Roger Federer said he always believed he could win Wimbledon again, after ending a five-year wait for his eighth title with victory over Marin Cilic.
The Swiss, 35, won 6-3 6-1 6-4 to become the most successful man in Wimbledon singles history, and claim a 19th Grand Slam title.
Federer's previous triumph at the All England Club was in 2012, and he has since lost in the 2014 and 2015 finals.
"It's special, Wimbledon was always my favourite tournament," he said.
"I truly believed. For me, it was also important that my team believed it, as well.
"My heroes walked the grounds here and walked the courts here. Because of them, I think I became a better player too.
"To make history here at Wimbledon really means a lot to me just because of all of that really. It's that simple."
Fourteen years after his first Wimbledon triumph, Federer added to his lengthy list of achievements:
- He becomes the first man to win Wimbledon eight times, surpassing Pete Sampras (2000) and William Renshaw (1889).
- He is the oldest man to win Wimbledon since the Open era began in 1968.
- He extends his record to 19 Grand Slam titles, ahead of Rafael Nadal on 15.
- He stands joint-fourth on the all-time Grand Slam list with Helen Wills Moody, five behind Margaret Court.
Federer has lost just two matches in 2017, and held match points in both of those, collecting titles at the Australian Open, Indian Wells, Miami Masters, Halle and now Wimbledon.
His success is all the more remarkable after he left the All England Club 12 months ago and chose to miss the rest of 2016 to fully recover from a knee injury.
The Swiss returned to win his 18th major title in Melbourne, sparking a superb run of form, but then skipped the clay-court season and took a 10-week break.
"Honestly, I'm incredibly surprised how well this year is going, how well I'm feeling," said Federer.
"I knew I could do great again maybe one day, but not at this level. I guess you would have laughed, too, if I told you I was going to win two Slams this year. People wouldn't believe me if I said that.
"I also didn't believe that I was going to win two this year. It's incredible."
Federer rose to third in the world rankings on Monday, and plans to play more in the second half of the season than the first.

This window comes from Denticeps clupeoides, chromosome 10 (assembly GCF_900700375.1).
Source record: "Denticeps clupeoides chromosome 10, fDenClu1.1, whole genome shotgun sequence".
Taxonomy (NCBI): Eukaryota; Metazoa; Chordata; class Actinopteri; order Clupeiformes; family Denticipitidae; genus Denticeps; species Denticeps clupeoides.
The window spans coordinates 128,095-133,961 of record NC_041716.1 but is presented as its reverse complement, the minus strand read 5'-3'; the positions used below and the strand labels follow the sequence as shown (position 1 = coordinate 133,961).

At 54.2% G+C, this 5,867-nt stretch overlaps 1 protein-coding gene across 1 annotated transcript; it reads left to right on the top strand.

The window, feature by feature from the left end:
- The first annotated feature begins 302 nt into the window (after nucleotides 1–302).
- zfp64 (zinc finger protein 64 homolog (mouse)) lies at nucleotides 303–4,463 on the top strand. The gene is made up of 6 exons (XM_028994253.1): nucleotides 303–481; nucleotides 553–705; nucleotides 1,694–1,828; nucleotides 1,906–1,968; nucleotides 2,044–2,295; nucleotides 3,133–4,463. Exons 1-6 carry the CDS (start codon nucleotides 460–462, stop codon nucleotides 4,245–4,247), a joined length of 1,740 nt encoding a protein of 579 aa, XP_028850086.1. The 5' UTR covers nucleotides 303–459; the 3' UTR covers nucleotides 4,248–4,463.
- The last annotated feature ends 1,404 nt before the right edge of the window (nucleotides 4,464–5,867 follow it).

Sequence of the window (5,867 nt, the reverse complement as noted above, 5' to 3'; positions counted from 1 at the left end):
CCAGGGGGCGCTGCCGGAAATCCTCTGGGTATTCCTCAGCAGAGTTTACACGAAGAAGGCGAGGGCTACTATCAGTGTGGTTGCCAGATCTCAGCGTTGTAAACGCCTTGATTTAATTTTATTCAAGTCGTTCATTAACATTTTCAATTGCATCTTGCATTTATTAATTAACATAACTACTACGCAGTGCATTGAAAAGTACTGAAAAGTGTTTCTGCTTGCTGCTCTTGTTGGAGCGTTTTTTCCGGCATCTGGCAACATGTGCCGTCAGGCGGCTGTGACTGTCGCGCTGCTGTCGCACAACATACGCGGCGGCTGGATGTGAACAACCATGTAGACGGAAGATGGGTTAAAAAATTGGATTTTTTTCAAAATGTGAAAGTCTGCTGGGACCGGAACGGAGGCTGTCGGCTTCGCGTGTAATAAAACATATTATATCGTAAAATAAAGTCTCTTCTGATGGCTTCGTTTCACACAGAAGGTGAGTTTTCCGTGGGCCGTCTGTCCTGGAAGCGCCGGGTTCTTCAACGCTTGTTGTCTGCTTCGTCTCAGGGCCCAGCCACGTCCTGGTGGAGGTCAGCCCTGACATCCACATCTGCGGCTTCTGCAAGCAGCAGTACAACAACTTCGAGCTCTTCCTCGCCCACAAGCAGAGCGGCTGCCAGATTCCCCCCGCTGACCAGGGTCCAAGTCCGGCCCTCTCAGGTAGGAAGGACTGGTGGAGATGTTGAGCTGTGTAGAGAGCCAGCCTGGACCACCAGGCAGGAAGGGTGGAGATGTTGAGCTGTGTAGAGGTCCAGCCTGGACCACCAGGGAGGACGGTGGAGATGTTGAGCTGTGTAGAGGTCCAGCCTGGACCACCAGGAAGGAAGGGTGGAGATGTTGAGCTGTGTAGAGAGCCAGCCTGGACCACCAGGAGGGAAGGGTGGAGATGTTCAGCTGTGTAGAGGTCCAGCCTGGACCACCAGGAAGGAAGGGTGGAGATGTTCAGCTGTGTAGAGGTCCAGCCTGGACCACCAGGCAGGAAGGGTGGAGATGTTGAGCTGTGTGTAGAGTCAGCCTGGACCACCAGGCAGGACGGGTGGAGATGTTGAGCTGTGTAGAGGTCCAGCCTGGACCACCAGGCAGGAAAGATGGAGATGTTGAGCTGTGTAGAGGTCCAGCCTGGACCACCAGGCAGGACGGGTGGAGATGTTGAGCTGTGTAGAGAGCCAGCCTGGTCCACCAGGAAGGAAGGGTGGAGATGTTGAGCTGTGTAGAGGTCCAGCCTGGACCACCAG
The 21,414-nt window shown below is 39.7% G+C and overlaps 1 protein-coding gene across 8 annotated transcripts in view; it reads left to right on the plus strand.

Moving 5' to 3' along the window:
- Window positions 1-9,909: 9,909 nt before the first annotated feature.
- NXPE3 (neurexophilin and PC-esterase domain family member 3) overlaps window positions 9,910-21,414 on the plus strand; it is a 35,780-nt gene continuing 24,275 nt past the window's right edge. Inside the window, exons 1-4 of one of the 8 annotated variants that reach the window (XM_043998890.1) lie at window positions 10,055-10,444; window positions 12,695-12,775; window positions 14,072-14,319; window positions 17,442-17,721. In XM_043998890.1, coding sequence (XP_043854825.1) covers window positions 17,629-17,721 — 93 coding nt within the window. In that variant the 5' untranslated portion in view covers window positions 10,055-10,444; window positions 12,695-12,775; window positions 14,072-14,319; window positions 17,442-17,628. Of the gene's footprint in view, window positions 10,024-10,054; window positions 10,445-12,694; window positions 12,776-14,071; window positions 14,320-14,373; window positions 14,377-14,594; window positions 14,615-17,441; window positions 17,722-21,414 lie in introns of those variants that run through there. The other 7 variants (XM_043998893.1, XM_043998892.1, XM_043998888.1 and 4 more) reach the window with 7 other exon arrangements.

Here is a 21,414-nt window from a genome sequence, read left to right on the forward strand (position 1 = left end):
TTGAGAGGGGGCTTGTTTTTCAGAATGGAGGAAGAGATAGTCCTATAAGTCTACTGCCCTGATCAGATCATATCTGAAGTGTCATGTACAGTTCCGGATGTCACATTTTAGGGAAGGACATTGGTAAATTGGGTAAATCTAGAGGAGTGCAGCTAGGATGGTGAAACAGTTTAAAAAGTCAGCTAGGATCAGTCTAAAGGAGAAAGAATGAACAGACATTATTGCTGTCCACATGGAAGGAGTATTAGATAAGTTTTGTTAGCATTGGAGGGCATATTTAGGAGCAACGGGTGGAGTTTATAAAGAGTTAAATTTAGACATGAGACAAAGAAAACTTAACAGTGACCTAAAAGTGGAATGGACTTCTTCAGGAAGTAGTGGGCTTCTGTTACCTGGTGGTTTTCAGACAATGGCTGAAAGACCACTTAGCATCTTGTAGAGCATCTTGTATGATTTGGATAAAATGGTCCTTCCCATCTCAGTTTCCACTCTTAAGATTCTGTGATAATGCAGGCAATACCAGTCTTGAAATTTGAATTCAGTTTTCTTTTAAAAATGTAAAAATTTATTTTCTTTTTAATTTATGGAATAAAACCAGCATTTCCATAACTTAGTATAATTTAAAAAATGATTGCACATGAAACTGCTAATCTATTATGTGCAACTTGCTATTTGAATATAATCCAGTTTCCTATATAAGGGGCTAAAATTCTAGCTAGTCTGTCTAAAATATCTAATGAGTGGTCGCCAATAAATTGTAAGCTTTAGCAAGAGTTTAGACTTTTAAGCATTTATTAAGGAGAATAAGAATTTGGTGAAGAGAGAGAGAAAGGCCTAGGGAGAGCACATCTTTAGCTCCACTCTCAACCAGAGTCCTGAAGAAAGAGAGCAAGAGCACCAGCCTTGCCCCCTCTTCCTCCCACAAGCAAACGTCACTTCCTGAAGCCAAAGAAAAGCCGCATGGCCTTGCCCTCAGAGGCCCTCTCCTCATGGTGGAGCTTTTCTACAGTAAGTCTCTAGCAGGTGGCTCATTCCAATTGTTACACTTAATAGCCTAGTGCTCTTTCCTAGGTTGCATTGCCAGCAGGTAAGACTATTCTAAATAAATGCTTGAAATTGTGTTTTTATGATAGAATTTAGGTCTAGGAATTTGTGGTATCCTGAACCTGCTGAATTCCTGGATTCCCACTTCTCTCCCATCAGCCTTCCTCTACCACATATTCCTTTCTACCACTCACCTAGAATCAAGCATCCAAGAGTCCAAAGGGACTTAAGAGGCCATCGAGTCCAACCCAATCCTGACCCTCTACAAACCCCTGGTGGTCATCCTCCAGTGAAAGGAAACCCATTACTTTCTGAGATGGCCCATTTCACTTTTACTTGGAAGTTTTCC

He also expects to try for a ninth Wimbledon title in 2018, aged 36.
"The goal is definitely to be here again next year to try to defend," he said.
Cilic, 28, struggled with a blister on his left foot and broke down in tears during the second set of the final.
"I even felt it in the match with Querrey in the semis," said the Croat. "Fluid just came down under my callus in the foot."
The seventh seed revealed he had taken painkillers before the match and knew as early as the warm-up that he would struggle to move freely.
On the tearful changeover, he said: " It was just emotionally that I knew on such a big day that I'm unable to play my best tennis, in physical, and in every single way.
"That was just a little bit combination of all emotions because I know how much it took for me to get here."
Federer - the standout statistics
|Most successful men in singles Grand Slams|
|19 titles - Roger Federer|
|15 - Rafael Nadal|
|14 - Pete Sampras|
|12 - Novak Djokovic, Roy Emerson|
|11 - Bjorn Borg, Rod Laver|
|10 - Bill Tilden|
|8 - Ken Rosewall, Fred Perry, Jimmy Connors, Andre Agassi, Ivan Lendl|
Russell Fuller, BBC tennis correspondent
Twelve months ago, the state of Federer's knee and his future in the sport were uncertain. Six months away from competition worked wonders and he is now within striking distance of returning to the top of the rankings.
The now 19-time Grand Slam champion turns 36 in three weeks and yet it is he or Rafael Nadal who will be the next world number one.
With Andy Murray and Novak Djokovic weighing up the best way to treat hip and elbow injuries, Federer is up to number three and doesn't have a single ranking point to defend for the rest of the year.